Interpreting is a very different process. We have no choice. We must hear and understand every single word spoken by everyone present, and we have no time to form a personal opinion of it, but rather must be thinking constantly about how we are going to reproduce that sentence in another language either as soon as the speaker finishes if we are working consecutively, or while they are speaking if we are working simultaneously.
This uses a completely different part of the brain and uses it very hard. It is difficult to illustrate this but here’s an exercises for you. Sit at home with your watch (it must have a second hand) and the TV remote. Listen to 20 seconds of anything: the news, a comedy show. (20 seconds is the average length of an utterance in normal conversation.) Then mute the TV and repeat the words exactly – no omission, no hesitation. Then turn the sound on for another 20 seconds, and do it again.
See how many times you can do this. Then imagine that the utterances range from one to sixty seconds, that others hold the remote, and you are being paid to do it, for hours at a time, without reacting emotionally or taking sides, watched by a room full of people whose personal or financial interests could be damaged by any mistake you make, and they all think it is easy money.
Oh yeah. Then imagine repeating the words in a different language.
Yeah it’s hard work.
What languages can you translate?
This business was founded on work in Japanese, but we have long since diversified to the point where we have undertaken work in dozens of languages including rare ones such as Catalan, Rohingya and Calabrian, which, it turns out, is not just a kind of pizza.
The problems that must be solved to produce accurately and faithfully translated sentences are mostly not language-specific. They are more to do with having a clear definition of quality and completeness, understanding client requirements, finding the right people, making sure that they all carry out their work according to our system, and keeping them happy so they do it again next time.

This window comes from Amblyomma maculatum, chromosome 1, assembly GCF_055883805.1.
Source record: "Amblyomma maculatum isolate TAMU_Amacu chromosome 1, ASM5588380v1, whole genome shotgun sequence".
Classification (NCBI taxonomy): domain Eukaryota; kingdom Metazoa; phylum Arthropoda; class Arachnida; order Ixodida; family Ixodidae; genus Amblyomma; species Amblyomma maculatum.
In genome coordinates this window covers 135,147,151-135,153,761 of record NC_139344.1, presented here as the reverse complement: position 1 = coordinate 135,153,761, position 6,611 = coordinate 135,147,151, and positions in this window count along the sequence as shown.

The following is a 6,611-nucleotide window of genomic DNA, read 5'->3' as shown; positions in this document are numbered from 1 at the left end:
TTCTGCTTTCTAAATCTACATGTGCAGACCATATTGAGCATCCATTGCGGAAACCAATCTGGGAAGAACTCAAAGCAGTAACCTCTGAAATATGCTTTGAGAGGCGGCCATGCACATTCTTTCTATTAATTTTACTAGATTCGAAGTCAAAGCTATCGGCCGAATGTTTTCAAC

Where do you work?
We have worked extensively in Japan, New Zealand, The Solomon Islands, the UK, Thailand, China and Taiwan. Modern teleconferencing technology now means that much of our interpreting work can be done sitting in our office.
Why should I choose CPT?
We do not charge for guesses. We ask lots of questions and will not deliver a completed translation until we have obtained background information, context, clarification of the end use, and unless we have satisfied you that we have delivered exactly what you need.
Please compare that approach with any other T&I providers.
Why shouldn’t I just use Google Translate?
You should use Google Translate! If the benefit to you is greater than the cost you’d be a fool not to!
Google Translate, and other tools like Babelfish etc., have become very powerful and effective tools, useful for all sorts of things – to both translators and their clients. For triaging documents to find the most relevant passages; to gauge the general feelings expressed by someone, there are all sorts of ways that Google Translate can refine your decision-making process, which can only lead to a more rational allocation of resources.
With a bit of understanding of how translation works, and by learning a few tricks (and incidentally, translating something backwards is not one of them – see here for a technical explanation) anyone can produce very useful translations.